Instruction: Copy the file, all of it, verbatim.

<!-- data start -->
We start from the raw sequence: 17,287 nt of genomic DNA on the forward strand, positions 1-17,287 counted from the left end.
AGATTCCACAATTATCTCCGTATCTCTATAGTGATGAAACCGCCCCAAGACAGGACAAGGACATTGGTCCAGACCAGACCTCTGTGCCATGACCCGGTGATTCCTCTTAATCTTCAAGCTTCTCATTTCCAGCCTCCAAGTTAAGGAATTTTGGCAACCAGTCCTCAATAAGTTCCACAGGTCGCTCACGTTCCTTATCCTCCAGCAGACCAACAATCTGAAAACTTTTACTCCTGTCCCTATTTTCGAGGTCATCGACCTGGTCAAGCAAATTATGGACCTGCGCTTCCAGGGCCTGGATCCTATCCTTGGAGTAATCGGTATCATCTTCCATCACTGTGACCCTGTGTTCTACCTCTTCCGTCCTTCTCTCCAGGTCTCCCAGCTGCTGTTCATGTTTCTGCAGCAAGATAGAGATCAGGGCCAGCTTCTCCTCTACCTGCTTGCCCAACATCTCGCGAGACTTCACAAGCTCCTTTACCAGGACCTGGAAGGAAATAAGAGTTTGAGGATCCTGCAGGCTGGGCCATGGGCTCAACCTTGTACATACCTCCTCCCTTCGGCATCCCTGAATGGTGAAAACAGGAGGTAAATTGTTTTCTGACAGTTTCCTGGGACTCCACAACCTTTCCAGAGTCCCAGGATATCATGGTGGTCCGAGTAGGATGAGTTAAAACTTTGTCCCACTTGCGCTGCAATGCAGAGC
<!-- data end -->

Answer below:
We start from the raw sequence: 17,287 nt of genomic DNA on the forward strand, positions 1-17,287 counted from the left end.
AGATTCCACAATTATCTCCGTATCTCTATAGTGATGAAACCGCCCCAAGACAGGACAAGGACATTGGTCCAGACCAGACCTCTGTGCCATGACCCGGTGATTCCTCTTAATCTTCAAGCTTCTCATTTCCAGCCTCCAAGTTAAGGAATTTTGGCAACCAGTCCTCAATAAGTTCCACAGGTCGCTCACGTTCCTTATCCTCCAGCAGACCAACAATCTGAAAACTTTTACTCCTGTCCCTATTTTCGAGGTCATCGACCTGGTCAAGCAAATTATGGACCTGCGCTTCCAGGGCCTGGATCCTATCCTTGGAGTAATCGGTATCATCTTCCATCACTGTGACCCTGTGTTCTACCTCTTCCGTCCTTCTCTCCAGGTCTCCCAGCTGCTGTTCATGTTTCTGCAGCAAGATAGAGATCAGGGCCAGCTTCTCCTCTACCTGCTTGCCCAACATCTCGCGAGACTTCACAAGCTCCTTTACCAGGACCTGGAAGGAAATAAGAGTTTGAGGATCCTGCAGGCTGGGCCATGGGCTCAACCTTGTACATACCTCCTCCCTTCGGCATCCCTGAATGGTGAAAACAGGAGGTAAATTGTTTTCTGACAGTTTCCTGGGACTCCACAACCTTTCCAGAGTCCCAGGATATCATGGTGGTCCGAGTAGGATGAGTTAAAACTTTGTCCCACTTGCGCTGCAATGCAGAGC